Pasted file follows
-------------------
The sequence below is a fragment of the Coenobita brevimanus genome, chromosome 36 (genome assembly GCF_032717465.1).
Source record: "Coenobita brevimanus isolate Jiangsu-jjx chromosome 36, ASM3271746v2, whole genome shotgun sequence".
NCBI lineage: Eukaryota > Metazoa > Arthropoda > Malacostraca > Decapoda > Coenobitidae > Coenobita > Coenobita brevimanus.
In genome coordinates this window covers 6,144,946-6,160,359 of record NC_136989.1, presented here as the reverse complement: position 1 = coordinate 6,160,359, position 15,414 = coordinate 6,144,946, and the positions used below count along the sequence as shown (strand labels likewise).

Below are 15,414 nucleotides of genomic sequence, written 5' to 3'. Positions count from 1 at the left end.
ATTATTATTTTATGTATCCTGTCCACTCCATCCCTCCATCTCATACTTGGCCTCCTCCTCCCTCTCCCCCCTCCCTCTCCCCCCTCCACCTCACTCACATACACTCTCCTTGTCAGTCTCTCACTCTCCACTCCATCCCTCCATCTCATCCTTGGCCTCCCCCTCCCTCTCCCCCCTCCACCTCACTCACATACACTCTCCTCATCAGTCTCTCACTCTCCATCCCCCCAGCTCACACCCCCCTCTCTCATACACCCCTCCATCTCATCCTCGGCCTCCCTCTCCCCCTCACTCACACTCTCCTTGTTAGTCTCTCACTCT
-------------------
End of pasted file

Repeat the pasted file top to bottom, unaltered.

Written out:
The sequence below is a fragment of the Coenobita brevimanus genome, chromosome 36 (genome assembly GCF_032717465.1).
Source record: "Coenobita brevimanus isolate Jiangsu-jjx chromosome 36, ASM3271746v2, whole genome shotgun sequence".
NCBI lineage: Eukaryota > Metazoa > Arthropoda > Malacostraca > Decapoda > Coenobitidae > Coenobita > Coenobita brevimanus.
In genome coordinates this window covers 6,144,946-6,160,359 of record NC_136989.1, presented here as the reverse complement: position 1 = coordinate 6,160,359, position 15,414 = coordinate 6,144,946, and the positions used below count along the sequence as shown (strand labels likewise).

Below are 15,414 nucleotides of genomic sequence, written 5' to 3'. Positions count from 1 at the left end.
ATTATTATTTTATGTATCCTGTCCACTCCATCCCTCCATCTCATACTTGGCCTCCTCCTCCCTCTCCCCCCTCCCTCTCCCCCCTCCACCTCACTCACATACACTCTCCTTGTCAGTCTCTCACTCTCCACTCCATCCCTCCATCTCATCCTTGGCCTCCCCCTCCCTCTCCCCCCTCCACCTCACTCACATACACTCTCCTCATCAGTCTCTCACTCTCCATCCCCCCAGCTCACACCCCCCTCTCTCATACACCCCTCCATCTCATCCTCGGCCTCCCTCTCCCCCTCACTCACACTCTCCTTGTTAGTCTCTCACTCT